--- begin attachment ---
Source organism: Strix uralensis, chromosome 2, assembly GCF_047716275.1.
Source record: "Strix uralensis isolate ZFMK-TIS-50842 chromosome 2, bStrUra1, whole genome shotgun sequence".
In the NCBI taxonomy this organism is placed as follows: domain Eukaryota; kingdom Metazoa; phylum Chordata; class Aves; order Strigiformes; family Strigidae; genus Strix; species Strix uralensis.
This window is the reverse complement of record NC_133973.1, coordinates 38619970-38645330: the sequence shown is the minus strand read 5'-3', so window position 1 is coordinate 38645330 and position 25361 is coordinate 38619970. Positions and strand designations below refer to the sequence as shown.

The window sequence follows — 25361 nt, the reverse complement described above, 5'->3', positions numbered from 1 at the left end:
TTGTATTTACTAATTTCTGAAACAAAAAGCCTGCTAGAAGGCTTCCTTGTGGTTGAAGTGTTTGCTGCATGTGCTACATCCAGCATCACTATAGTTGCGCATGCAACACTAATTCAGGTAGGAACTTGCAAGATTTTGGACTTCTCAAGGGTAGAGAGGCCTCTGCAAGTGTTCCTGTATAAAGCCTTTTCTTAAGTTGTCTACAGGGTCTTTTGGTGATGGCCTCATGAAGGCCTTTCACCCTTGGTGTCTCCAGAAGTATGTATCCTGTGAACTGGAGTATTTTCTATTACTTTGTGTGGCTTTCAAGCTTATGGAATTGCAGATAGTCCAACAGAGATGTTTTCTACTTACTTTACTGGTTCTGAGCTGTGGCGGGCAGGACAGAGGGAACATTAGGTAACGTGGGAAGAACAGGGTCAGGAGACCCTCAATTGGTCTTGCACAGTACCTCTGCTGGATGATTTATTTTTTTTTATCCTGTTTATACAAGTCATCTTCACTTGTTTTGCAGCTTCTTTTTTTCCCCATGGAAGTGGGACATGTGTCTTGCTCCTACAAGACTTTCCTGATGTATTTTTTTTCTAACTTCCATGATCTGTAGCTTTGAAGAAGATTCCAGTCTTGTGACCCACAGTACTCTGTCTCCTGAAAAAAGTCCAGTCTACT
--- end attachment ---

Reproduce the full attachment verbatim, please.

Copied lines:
Source organism: Strix uralensis, chromosome 2, assembly GCF_047716275.1.
Source record: "Strix uralensis isolate ZFMK-TIS-50842 chromosome 2, bStrUra1, whole genome shotgun sequence".
In the NCBI taxonomy this organism is placed as follows: domain Eukaryota; kingdom Metazoa; phylum Chordata; class Aves; order Strigiformes; family Strigidae; genus Strix; species Strix uralensis.
This window is the reverse complement of record NC_133973.1, coordinates 38619970-38645330: the sequence shown is the minus strand read 5'-3', so window position 1 is coordinate 38645330 and position 25361 is coordinate 38619970. Positions and strand designations below refer to the sequence as shown.

The window sequence follows — 25361 nt, the reverse complement described above, 5'->3', positions numbered from 1 at the left end:
TTGTATTTACTAATTTCTGAAACAAAAAGCCTGCTAGAAGGCTTCCTTGTGGTTGAAGTGTTTGCTGCATGTGCTACATCCAGCATCACTATAGTTGCGCATGCAACACTAATTCAGGTAGGAACTTGCAAGATTTTGGACTTCTCAAGGGTAGAGAGGCCTCTGCAAGTGTTCCTGTATAAAGCCTTTTCTTAAGTTGTCTACAGGGTCTTTTGGTGATGGCCTCATGAAGGCCTTTCACCCTTGGTGTCTCCAGAAGTATGTATCCTGTGAACTGGAGTATTTTCTATTACTTTGTGTGGCTTTCAAGCTTATGGAATTGCAGATAGTCCAACAGAGATGTTTTCTACTTACTTTACTGGTTCTGAGCTGTGGCGGGCAGGACAGAGGGAACATTAGGTAACGTGGGAAGAACAGGGTCAGGAGACCCTCAATTGGTCTTGCACAGTACCTCTGCTGGATGATTTATTTTTTTTTATCCTGTTTATACAAGTCATCTTCACTTGTTTTGCAGCTTCTTTTTTTCCCCATGGAAGTGGGACATGTGTCTTGCTCCTACAAGACTTTCCTGATGTATTTTTTTTCTAACTTCCATGATCTGTAGCTTTGAAGAAGATTCCAGTCTTGTGACCCACAGTACTCTGTCTCCTGAAAAAAGTCCAGTCTACT